Adolescents with asthma are twice as likely to smoke as their counterparts without asthma, according to a new study.
“The curiosity about cigarettes is the primary reason why asthmatic adolescents smoke for the first time and developed a greater dependence to nicotine compared to healthy adolescents,” stated the researchers, led by Francisco Vazquez-Nava, PhD, of the Autonomous University of Tamaulipas in Tampico, Mexico.
The researchers conducted an epidemiologic profile of smoking and the degree of nicotine dependence among 3,383 adolescents with asthma, age 13 to 19 years. Based on interviews and responses from a previously validated questionnaire, the researchers divided the smoking adolescents into two groups, one composed of those with asthma and the other of healthy youths.
The study found that adolescents with asthma were more likely to smoke and to have some degree of nicotine dependence (21.6%) as compared to healthy adolescents (11.8%). The most important characteristic of smoking in the adolescents with asthma was found to be onset of the behavior before 11 years of age in repsonse to curiosity about cigarettes.
Morning smoking was common. Among those who reported smoking, 22.6% of adolescents with and 9.8% of those without asthma reported smoking more in the morning than during the rest of the day. Also, three-quarters of subjects with asthma and 85.3% of those without the disease reported smoking fewer than 10 cigarettes a day.
High tobacco dependence was found among 5.4% of asthmatics as compared to less than 1% of non-asthmatics. Tobacco dependence was moderate in 10.8% of asthmatics and 2.6% of non-asthmatics.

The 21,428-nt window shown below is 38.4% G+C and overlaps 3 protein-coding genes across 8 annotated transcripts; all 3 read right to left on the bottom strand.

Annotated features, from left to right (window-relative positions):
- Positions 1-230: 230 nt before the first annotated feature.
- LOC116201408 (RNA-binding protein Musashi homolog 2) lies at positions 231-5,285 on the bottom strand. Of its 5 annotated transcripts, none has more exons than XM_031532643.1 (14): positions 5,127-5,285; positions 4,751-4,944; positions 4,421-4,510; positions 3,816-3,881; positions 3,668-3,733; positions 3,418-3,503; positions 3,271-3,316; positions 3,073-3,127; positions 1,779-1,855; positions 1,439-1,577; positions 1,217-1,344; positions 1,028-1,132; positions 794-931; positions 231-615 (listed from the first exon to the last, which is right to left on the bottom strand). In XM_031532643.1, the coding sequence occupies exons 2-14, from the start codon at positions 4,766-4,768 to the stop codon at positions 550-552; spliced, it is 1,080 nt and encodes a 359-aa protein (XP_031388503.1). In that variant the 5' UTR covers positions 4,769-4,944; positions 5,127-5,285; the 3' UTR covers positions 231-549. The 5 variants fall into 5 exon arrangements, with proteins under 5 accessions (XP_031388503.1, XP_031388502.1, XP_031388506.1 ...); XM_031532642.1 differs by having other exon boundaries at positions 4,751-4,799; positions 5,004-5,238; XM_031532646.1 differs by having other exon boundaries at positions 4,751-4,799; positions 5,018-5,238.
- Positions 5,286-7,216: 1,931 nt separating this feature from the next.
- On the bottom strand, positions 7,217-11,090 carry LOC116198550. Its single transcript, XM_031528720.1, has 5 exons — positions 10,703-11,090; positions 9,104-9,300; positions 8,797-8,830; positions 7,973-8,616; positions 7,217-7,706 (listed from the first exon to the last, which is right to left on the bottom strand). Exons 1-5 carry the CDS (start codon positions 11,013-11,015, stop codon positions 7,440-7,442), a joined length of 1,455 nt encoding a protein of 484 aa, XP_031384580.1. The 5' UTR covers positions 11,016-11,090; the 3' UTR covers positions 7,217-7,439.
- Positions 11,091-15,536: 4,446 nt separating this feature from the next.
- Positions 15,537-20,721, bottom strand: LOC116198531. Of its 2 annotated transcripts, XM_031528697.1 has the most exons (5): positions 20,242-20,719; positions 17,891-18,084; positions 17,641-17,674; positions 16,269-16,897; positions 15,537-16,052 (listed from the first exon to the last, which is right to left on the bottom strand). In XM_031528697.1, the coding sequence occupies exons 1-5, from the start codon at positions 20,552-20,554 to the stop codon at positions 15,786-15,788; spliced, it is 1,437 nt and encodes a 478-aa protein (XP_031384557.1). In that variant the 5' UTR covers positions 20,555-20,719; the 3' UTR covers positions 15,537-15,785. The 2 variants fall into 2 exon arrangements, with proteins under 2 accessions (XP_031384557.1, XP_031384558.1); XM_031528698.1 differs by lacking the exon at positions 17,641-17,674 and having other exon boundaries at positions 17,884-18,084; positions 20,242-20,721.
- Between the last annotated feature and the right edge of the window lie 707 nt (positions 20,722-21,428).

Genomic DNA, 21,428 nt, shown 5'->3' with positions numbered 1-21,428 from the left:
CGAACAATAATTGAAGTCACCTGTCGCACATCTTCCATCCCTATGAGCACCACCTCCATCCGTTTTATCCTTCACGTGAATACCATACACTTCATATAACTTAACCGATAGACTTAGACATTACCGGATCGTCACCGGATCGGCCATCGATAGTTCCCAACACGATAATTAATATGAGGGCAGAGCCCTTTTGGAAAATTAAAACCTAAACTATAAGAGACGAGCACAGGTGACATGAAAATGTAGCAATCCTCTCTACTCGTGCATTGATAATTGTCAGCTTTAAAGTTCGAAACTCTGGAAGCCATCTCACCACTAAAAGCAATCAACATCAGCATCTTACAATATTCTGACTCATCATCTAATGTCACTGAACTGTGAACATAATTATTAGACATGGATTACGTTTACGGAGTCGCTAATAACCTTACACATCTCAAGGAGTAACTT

Unfortunately, 12.9% of the youth with asthma reported smoking when they had asthma symptoms.
“These youths continue smoking because this habit decreases their anxiety and stress,” the researchers stated. The authors also noted that adolescents in the study know that smoking is addictive, that they often smoke in the morning upon waking or when they are ill. “Yet,” they added, “these adolescents do not consider smoking to be a problem.”
According to a Centers for Disease Control nationally representative survey of 2,250 children and teens with asthma, 17.3% of asthmatic adolescents ages 12-19 are exposed to tobacco products. Smoking rates among low-income teens with asthma are even higher (23.3%).
CDC figures show that about 20% of American adults with asthma smoke cigarettes.
The researchers concluded that “the findings show that many of the factors that favor the development of smoking are preventable given that they are present in the family and social environment.”
The researchers presented the results at the American College of Allergy, Asthma and Immunology Annual Scientific Meeting in San Francisco on November 11, 2016.